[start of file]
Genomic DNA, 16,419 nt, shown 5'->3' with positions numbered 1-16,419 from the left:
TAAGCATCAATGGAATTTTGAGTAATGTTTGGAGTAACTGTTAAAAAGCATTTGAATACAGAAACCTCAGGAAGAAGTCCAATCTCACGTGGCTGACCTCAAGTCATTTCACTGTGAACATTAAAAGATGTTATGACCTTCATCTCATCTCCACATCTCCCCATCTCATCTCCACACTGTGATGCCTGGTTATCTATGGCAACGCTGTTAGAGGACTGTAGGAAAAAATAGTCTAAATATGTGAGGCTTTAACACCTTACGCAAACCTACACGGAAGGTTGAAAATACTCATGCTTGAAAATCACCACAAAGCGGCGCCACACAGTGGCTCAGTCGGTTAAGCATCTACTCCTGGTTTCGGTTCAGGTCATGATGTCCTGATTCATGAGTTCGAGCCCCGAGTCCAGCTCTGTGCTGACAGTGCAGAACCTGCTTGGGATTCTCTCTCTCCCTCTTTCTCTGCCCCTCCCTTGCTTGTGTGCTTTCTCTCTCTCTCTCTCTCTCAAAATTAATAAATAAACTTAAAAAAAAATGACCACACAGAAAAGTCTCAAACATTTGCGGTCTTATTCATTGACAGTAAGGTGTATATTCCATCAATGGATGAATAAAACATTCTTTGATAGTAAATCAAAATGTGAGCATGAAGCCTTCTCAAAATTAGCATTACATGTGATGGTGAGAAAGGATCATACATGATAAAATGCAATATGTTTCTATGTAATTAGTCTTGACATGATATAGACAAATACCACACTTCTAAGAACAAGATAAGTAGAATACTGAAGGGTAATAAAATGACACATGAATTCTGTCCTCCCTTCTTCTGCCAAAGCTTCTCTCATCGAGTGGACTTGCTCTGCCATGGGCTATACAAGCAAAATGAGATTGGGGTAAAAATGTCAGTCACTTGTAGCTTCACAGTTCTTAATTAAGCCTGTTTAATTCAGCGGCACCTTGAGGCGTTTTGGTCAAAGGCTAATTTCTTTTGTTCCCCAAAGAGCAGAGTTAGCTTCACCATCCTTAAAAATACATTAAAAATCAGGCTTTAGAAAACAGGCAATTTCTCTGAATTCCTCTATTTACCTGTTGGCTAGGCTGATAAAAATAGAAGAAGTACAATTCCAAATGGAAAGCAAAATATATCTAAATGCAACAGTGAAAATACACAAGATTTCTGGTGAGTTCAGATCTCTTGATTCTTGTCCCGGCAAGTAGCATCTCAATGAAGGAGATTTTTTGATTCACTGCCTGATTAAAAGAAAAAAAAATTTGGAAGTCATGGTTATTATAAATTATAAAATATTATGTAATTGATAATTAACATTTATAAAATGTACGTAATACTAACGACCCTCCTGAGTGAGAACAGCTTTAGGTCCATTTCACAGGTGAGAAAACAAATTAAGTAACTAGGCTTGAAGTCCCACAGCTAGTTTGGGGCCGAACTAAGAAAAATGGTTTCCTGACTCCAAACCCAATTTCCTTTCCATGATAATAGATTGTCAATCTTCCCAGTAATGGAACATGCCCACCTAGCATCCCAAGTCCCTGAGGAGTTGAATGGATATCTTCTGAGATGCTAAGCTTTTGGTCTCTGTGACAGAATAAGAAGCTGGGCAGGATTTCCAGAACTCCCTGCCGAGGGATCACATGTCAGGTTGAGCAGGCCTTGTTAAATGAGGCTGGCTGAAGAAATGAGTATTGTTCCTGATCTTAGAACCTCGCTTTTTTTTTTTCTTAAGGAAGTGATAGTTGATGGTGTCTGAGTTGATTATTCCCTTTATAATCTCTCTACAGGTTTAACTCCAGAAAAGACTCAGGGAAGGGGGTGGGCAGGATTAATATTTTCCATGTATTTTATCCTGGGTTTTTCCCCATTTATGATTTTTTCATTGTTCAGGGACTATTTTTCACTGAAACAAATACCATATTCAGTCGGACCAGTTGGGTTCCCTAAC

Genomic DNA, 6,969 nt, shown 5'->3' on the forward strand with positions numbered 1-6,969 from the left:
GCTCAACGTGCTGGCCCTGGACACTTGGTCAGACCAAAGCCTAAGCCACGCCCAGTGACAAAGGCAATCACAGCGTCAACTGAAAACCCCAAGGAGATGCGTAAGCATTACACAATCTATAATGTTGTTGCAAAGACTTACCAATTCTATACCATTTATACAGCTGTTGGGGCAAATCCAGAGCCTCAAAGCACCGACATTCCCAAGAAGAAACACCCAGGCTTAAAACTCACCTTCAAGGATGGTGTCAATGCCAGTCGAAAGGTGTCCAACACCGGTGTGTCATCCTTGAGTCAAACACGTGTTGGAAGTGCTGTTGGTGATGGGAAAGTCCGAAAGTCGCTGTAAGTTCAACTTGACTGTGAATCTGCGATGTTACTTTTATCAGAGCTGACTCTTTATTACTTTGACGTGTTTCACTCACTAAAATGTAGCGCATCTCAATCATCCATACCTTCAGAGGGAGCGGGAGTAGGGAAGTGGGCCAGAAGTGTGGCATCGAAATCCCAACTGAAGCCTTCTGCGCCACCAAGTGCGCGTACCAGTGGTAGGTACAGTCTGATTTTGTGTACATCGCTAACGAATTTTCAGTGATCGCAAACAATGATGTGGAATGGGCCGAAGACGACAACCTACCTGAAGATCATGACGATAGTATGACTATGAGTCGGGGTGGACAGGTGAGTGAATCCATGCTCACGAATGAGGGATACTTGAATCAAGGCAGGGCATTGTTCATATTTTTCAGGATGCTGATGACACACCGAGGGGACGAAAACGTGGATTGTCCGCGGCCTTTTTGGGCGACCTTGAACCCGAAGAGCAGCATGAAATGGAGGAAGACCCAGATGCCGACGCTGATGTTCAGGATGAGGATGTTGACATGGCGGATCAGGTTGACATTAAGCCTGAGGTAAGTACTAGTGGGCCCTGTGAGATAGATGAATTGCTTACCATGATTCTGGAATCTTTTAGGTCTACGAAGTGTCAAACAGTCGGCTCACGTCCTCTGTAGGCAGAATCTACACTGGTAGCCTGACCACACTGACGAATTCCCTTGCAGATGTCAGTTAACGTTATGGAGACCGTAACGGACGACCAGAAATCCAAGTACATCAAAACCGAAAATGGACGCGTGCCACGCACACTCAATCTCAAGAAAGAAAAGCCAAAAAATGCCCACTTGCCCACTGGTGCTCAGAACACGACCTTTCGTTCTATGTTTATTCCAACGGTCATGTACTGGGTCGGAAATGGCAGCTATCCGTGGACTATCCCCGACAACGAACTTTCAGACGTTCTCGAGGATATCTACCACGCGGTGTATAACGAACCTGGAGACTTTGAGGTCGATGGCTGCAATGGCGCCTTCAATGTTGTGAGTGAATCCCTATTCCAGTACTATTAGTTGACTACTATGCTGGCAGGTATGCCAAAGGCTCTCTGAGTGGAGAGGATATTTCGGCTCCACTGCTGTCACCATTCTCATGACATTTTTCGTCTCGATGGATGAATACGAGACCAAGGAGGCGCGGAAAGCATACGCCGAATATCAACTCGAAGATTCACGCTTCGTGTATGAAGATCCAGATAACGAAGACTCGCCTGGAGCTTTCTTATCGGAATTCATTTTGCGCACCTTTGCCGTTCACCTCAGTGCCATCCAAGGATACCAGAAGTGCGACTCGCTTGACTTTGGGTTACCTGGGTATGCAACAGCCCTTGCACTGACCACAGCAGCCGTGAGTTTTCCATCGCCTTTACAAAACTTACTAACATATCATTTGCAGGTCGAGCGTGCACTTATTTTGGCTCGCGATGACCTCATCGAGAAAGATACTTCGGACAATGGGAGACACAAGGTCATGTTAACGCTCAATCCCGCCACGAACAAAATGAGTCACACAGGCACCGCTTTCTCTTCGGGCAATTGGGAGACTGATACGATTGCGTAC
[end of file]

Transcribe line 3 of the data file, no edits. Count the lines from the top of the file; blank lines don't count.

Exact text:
Genomic DNA, 6,969 nt, shown 5'->3' on the forward strand with positions numbered 1-6,969 from the left: